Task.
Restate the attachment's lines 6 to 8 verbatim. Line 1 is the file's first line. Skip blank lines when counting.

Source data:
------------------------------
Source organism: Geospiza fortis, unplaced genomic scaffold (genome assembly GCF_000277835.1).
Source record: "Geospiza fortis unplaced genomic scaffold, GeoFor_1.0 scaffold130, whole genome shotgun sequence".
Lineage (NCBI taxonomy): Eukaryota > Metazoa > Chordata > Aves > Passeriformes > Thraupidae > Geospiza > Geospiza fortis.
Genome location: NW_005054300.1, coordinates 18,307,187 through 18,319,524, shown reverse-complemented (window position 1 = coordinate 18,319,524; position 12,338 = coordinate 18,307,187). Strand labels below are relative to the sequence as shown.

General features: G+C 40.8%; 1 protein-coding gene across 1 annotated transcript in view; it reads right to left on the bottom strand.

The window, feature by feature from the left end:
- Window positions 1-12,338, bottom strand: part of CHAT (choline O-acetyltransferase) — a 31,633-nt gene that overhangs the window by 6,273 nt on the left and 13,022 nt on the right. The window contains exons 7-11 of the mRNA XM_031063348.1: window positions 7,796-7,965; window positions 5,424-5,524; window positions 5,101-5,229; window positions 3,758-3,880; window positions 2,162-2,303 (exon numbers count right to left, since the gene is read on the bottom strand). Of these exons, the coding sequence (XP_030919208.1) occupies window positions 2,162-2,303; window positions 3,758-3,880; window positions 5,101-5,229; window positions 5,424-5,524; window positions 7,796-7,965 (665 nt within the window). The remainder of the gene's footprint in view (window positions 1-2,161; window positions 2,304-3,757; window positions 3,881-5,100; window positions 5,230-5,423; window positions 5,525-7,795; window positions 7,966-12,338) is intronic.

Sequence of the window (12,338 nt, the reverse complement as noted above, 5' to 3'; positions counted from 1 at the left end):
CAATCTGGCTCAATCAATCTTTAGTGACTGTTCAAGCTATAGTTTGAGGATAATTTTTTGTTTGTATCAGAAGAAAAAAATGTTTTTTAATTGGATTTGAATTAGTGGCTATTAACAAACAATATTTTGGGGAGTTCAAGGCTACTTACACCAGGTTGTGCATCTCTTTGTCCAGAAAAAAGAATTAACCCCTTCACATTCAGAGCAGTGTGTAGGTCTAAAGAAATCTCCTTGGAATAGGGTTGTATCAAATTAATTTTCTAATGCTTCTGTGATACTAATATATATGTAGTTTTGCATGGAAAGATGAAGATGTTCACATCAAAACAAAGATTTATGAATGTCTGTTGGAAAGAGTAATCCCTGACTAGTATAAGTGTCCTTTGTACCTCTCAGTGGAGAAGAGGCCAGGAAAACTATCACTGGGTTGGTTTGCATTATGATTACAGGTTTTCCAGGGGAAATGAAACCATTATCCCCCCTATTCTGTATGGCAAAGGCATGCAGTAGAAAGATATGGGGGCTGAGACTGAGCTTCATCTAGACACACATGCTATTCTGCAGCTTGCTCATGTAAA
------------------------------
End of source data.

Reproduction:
The window, feature by feature from the left end:
- Window positions 1-12,338, bottom strand: part of CHAT (choline O-acetyltransferase) — a 31,633-nt gene that overhangs the window by 6,273 nt on the left and 13,022 nt on the right. The window contains exons 7-11 of the mRNA XM_031063348.1: window positions 7,796-7,965; window positions 5,424-5,524; window positions 5,101-5,229; window positions 3,758-3,880; window positions 2,162-2,303 (exon numbers count right to left, since the gene is read on the bottom strand). Of these exons, the coding sequence (XP_030919208.1) occupies window positions 2,162-2,303; window positions 3,758-3,880; window positions 5,101-5,229; window positions 5,424-5,524; window positions 7,796-7,965 (665 nt within the window). The remainder of the gene's footprint in view (window positions 1-2,161; window positions 2,304-3,757; window positions 3,881-5,100; window positions 5,230-5,423; window positions 5,525-7,795; window positions 7,966-12,338) is intronic.

Sequence of the window (12,338 nt, the reverse complement as noted above, 5' to 3'; positions counted from 1 at the left end):